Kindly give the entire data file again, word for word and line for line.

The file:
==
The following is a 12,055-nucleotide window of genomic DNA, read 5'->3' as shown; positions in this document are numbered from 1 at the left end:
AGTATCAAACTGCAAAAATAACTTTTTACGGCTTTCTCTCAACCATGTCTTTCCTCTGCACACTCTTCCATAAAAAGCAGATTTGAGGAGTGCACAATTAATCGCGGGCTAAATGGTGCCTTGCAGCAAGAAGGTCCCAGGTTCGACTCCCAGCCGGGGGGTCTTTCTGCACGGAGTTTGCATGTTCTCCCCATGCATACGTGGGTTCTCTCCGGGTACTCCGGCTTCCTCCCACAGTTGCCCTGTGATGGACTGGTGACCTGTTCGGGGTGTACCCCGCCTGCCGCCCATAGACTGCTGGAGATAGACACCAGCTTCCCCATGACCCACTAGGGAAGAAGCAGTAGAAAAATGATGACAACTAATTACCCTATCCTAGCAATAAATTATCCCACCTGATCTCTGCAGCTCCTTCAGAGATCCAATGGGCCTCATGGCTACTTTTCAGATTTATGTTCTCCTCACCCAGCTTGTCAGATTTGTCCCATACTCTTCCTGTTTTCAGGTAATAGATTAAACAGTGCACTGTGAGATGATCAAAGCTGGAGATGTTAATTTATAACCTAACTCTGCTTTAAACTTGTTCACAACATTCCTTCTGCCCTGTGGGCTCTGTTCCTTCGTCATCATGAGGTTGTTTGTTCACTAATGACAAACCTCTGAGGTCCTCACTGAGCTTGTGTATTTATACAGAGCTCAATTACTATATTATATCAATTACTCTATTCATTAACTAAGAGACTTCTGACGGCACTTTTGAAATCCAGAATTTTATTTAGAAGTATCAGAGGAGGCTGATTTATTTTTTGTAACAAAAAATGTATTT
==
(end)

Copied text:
The following is a 12,055-nucleotide window of genomic DNA, read 5'->3' as shown; positions in this document are numbered from 1 at the left end:
AGTATCAAACTGCAAAAATAACTTTTTACGGCTTTCTCTCAACCATGTCTTTCCTCTGCACACTCTTCCATAAAAAGCAGATTTGAGGAGTGCACAATTAATCGCGGGCTAAATGGTGCCTTGCAGCAAGAAGGTCCCAGGTTCGACTCCCAGCCGGGGGGTCTTTCTGCACGGAGTTTGCATGTTCTCCCCATGCATACGTGGGTTCTCTCCGGGTACTCCGGCTTCCTCCCACAGTTGCCCTGTGATGGACTGGTGACCTGTTCGGGGTGTACCCCGCCTGCCGCCCATAGACTGCTGGAGATAGACACCAGCTTCCCCATGACCCACTAGGGAAGAAGCAGTAGAAAAATGATGACAACTAATTACCCTATCCTAGCAATAAATTATCCCACCTGATCTCTGCAGCTCCTTCAGAGATCCAATGGGCCTCATGGCTACTTTTCAGATTTATGTTCTCCTCACCCAGCTTGTCAGATTTGTCCCATACTCTTCCTGTTTTCAGGTAATAGATTAAACAGTGCACTGTGAGATGATCAAAGCTGGAGATGTTAATTTATAACCTAACTCTGCTTTAAACTTGTTCACAACATTCCTTCTGCCCTGTGGGCTCTGTTCCTTCGTCATCATGAGGTTGTTTGTTCACTAATGACAAACCTCTGAGGTCCTCACTGAGCTTGTGTATTTATACAGAGCTCAATTACTATATTATATCAATTACTCTATTCATTAACTAAGAGACTTCTGACGGCACTTTTGAAATCCAGAATTTTATTTAGAAGTATCAGAGGAGGCTGATTTATTTTTTGTAACAAAAAATGTATTT